There are plenty of tours to choose from. We ended up going with a man named Nevil and he was awesome. His glass bottom boat was beautiful. He was very friendly and knowledgeable and answered all my questions (I’m always the person on the tour with lots of questions). This post is not sponsored, we legit just loved our tour so much. On to the shipwrecks!
The Berwyn was sunk in 1919, strangely enough, by its own crew. This 60 foot beauty was a French military ship that came into the harbor during World War I. The crew enjoyed the island so much that when the War ended in late 1918, they didn’t want to leave. Legend has it they asked the captain to stay longer and his response was “over my dead body and a sunken ship”. So his rebellious crew sunk the ship, and – as our tour guide said – “they sunk the ship, and went back to the island for more rum!”
Fast forward nearly 100 years to today. The Berwyn sits right around 10 – 15 feet below the water’s surface (depending on the tide) in Carlisle Bay, making it an awesome shipwreck for snorkelers. After 100 years below water there is tons of coral growing throughout the entire ship and lots of fishies (yes, I said fishies) swimming about.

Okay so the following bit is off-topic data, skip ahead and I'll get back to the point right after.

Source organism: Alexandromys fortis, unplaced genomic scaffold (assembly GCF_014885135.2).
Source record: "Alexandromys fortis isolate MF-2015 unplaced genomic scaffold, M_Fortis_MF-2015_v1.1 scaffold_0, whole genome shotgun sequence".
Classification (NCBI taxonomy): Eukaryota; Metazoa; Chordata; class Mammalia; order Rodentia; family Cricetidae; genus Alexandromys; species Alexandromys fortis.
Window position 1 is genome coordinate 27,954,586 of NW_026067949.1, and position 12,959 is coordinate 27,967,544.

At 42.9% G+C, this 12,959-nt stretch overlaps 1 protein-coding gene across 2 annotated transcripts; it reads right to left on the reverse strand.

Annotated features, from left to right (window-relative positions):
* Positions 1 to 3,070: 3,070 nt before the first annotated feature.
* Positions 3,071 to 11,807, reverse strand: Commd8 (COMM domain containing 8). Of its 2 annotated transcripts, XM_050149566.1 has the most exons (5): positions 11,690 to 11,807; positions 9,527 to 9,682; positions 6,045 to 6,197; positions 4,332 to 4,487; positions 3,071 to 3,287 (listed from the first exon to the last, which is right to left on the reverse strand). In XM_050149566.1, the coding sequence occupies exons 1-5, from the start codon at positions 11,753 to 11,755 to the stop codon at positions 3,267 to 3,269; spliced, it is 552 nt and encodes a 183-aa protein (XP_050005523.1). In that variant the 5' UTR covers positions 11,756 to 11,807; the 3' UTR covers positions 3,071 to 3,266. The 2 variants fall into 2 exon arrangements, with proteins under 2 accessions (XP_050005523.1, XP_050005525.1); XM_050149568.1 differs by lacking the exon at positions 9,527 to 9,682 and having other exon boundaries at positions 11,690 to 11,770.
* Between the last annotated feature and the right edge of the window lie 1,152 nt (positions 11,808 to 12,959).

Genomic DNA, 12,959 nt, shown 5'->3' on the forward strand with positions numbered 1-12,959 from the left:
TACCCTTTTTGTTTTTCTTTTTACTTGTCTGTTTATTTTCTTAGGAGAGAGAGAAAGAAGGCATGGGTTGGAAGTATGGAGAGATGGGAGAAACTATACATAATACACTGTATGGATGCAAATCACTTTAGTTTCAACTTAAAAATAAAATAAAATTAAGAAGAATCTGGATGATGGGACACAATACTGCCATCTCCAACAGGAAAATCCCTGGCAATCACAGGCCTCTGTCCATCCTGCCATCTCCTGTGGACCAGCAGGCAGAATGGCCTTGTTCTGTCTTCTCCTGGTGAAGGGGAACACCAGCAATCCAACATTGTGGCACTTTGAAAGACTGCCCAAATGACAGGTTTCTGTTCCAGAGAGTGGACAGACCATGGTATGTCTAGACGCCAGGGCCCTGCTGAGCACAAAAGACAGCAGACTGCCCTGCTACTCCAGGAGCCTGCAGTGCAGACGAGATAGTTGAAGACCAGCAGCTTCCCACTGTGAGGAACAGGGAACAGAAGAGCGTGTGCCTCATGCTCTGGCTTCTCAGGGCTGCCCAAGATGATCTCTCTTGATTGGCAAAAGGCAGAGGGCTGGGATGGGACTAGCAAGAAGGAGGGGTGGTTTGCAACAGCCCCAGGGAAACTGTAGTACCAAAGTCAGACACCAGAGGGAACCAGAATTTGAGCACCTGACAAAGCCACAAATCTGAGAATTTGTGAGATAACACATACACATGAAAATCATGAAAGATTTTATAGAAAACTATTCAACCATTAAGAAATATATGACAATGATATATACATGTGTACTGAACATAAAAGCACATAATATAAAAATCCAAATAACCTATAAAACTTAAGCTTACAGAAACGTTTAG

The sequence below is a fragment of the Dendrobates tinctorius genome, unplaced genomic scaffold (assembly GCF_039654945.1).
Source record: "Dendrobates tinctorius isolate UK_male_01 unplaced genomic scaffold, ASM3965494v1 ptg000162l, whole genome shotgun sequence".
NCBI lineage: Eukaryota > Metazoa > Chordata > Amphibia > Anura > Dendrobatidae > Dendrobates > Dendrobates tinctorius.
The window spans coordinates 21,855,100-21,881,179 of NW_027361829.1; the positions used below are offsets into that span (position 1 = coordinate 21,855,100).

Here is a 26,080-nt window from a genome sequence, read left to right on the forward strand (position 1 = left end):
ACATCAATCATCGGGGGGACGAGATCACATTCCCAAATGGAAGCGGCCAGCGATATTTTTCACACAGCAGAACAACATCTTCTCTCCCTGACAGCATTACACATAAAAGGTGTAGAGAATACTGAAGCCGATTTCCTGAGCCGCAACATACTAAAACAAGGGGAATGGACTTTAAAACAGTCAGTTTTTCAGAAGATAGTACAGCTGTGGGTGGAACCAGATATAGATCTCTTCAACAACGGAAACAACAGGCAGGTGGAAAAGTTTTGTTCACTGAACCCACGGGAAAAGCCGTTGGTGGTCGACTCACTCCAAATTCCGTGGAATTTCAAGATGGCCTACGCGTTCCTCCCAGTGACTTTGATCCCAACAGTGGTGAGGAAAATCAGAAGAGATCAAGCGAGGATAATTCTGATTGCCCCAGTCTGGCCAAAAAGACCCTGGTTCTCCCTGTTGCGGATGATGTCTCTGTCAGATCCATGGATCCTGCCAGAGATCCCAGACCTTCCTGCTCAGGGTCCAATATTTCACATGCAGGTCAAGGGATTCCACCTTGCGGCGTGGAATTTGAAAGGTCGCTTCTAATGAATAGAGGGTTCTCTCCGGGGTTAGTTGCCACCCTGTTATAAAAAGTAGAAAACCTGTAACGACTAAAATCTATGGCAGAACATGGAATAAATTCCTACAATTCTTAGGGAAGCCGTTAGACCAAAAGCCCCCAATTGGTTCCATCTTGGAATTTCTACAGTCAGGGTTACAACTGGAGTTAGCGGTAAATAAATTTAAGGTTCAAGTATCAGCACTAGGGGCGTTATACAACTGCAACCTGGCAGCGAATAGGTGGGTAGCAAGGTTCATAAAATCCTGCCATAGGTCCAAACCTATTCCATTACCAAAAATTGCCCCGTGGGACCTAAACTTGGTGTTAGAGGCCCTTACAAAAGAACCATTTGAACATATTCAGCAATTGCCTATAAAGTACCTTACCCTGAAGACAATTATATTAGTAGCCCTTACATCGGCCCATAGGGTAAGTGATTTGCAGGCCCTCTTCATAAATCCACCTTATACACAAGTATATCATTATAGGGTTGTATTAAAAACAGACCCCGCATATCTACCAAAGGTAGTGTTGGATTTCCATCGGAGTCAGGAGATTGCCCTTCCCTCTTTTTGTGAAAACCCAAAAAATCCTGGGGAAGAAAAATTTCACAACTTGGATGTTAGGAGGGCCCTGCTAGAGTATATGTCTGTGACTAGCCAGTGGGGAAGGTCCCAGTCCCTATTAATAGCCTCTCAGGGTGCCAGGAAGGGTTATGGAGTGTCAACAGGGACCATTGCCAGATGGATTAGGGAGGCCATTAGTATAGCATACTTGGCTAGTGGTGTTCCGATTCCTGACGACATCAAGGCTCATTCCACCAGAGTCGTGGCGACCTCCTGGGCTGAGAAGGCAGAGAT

Bajan Queen Shipwreck
The Bajan Queen was originally named the Pelican in it’s early days in the 1960’s. Ten years later, the ship was converted to a party boat and renamed the Bajan Queen. After its party boat days were over, the Bajan Queen was donated to the Coastal Zone Management Unit (a department of Barbados’ government that monitors and protects the country’s coastal areas and the plants and animals that inhabit them).
In May 2002, the 120 foot Bajan Queen was cleaned up and sunk for tourism purposes. It now can be seen just a few feet below the water’s surface. It has been underwater a fraction of the time the Berwyn has, but it’s already accumulating some coral and of course, fishies. This boat was so cool to explore. Because it is so close to the water’s surface it was super easy to swim down deep and see all the nooks and crannies of the ship. You can even swim through the captain’s bridge!